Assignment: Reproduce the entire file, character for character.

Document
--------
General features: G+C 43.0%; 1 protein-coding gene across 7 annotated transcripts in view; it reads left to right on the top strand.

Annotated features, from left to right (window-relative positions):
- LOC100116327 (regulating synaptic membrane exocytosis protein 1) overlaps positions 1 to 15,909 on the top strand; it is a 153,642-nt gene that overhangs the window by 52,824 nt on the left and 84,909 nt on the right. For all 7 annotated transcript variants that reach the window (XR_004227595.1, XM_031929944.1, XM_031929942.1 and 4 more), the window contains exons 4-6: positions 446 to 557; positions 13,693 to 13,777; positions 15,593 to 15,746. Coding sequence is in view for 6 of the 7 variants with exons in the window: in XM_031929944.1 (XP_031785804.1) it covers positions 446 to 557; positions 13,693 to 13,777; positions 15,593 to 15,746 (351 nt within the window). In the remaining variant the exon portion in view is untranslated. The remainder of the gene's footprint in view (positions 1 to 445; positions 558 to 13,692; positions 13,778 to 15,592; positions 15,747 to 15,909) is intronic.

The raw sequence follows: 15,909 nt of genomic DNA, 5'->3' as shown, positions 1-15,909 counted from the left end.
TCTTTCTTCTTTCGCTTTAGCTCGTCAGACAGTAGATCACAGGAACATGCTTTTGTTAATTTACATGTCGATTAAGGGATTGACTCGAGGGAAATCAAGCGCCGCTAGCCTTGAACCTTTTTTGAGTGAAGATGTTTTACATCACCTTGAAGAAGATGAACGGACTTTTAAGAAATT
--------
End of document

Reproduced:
General features: G+C 43.0%; 1 protein-coding gene across 7 annotated transcripts in view; it reads left to right on the top strand.

Annotated features, from left to right (window-relative positions):
- LOC100116327 (regulating synaptic membrane exocytosis protein 1) overlaps positions 1 to 15,909 on the top strand; it is a 153,642-nt gene that overhangs the window by 52,824 nt on the left and 84,909 nt on the right. For all 7 annotated transcript variants that reach the window (XR_004227595.1, XM_031929944.1, XM_031929942.1 and 4 more), the window contains exons 4-6: positions 446 to 557; positions 13,693 to 13,777; positions 15,593 to 15,746. Coding sequence is in view for 6 of the 7 variants with exons in the window: in XM_031929944.1 (XP_031785804.1) it covers positions 446 to 557; positions 13,693 to 13,777; positions 15,593 to 15,746 (351 nt within the window). In the remaining variant the exon portion in view is untranslated. The remainder of the gene's footprint in view (positions 1 to 445; positions 558 to 13,692; positions 13,778 to 15,592; positions 15,747 to 15,909) is intronic.

The raw sequence follows: 15,909 nt of genomic DNA, 5'->3' as shown, positions 1-15,909 counted from the left end.
TCTTTCTTCTTTCGCTTTAGCTCGTCAGACAGTAGATCACAGGAACATGCTTTTGTTAATTTACATGTCGATTAAGGGATTGACTCGAGGGAAATCAAGCGCCGCTAGCCTTGAACCTTTTTTGAGTGAAGATGTTTTACATCACCTTGAAGAAGATGAACGGACTTTTAAGAAATT